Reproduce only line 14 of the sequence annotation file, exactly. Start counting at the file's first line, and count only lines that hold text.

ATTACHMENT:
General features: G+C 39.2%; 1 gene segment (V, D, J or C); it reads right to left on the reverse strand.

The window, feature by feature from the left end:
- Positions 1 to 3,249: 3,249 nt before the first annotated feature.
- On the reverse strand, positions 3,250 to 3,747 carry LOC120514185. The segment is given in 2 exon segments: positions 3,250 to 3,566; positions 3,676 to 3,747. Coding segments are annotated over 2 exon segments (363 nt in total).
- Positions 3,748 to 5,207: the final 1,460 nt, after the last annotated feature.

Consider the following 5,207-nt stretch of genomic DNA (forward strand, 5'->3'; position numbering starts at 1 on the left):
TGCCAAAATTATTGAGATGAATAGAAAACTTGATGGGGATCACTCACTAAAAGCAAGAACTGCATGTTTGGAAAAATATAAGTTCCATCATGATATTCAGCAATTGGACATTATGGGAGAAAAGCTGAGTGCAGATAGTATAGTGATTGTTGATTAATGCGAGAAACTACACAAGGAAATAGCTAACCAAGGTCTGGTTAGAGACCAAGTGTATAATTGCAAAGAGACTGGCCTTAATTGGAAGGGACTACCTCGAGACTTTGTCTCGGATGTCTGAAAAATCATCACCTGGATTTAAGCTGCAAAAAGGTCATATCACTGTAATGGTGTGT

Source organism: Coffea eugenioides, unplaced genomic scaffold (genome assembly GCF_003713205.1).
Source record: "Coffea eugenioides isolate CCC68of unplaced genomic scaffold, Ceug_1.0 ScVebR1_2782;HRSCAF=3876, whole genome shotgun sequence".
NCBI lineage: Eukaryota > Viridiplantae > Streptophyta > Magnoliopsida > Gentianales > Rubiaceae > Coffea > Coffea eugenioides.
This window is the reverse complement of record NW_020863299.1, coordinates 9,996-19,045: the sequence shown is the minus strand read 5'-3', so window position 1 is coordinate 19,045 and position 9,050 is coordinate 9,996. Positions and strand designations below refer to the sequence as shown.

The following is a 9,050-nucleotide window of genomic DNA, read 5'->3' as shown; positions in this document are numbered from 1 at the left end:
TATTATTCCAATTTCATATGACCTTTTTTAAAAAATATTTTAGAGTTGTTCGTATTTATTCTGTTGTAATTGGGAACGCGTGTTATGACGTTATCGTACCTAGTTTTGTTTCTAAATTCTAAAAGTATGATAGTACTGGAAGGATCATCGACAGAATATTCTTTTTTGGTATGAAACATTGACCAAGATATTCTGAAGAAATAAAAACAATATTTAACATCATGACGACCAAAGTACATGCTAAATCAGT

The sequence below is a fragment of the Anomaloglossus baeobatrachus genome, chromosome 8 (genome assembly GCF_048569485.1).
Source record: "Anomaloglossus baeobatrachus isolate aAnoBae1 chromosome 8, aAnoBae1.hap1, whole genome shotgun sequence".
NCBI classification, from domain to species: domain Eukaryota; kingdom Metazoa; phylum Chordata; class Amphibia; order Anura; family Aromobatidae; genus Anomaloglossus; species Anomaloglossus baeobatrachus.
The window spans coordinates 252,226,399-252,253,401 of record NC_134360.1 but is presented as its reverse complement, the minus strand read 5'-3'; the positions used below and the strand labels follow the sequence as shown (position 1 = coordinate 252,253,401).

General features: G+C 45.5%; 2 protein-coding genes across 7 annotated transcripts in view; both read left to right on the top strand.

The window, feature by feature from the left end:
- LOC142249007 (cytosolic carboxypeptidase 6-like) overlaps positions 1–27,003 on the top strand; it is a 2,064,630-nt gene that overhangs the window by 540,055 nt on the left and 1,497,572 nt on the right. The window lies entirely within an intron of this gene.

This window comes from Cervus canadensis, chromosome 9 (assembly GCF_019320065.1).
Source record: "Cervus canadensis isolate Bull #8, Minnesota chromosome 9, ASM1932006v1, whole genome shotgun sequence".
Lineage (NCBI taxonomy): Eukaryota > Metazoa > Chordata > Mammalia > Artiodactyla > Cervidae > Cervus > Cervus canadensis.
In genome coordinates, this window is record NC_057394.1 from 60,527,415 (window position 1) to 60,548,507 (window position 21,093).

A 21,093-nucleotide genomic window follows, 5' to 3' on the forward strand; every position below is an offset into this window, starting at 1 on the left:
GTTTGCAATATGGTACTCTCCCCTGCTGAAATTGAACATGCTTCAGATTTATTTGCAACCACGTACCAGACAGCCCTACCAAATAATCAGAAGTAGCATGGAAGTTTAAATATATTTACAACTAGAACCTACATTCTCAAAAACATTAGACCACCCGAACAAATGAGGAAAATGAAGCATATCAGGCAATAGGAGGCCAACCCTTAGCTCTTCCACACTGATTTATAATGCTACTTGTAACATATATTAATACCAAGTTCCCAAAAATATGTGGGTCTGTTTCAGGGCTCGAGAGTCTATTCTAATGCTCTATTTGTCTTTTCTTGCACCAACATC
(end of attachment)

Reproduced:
The sequence below is a fragment of the Anomaloglossus baeobatrachus genome, chromosome 8 (genome assembly GCF_048569485.1).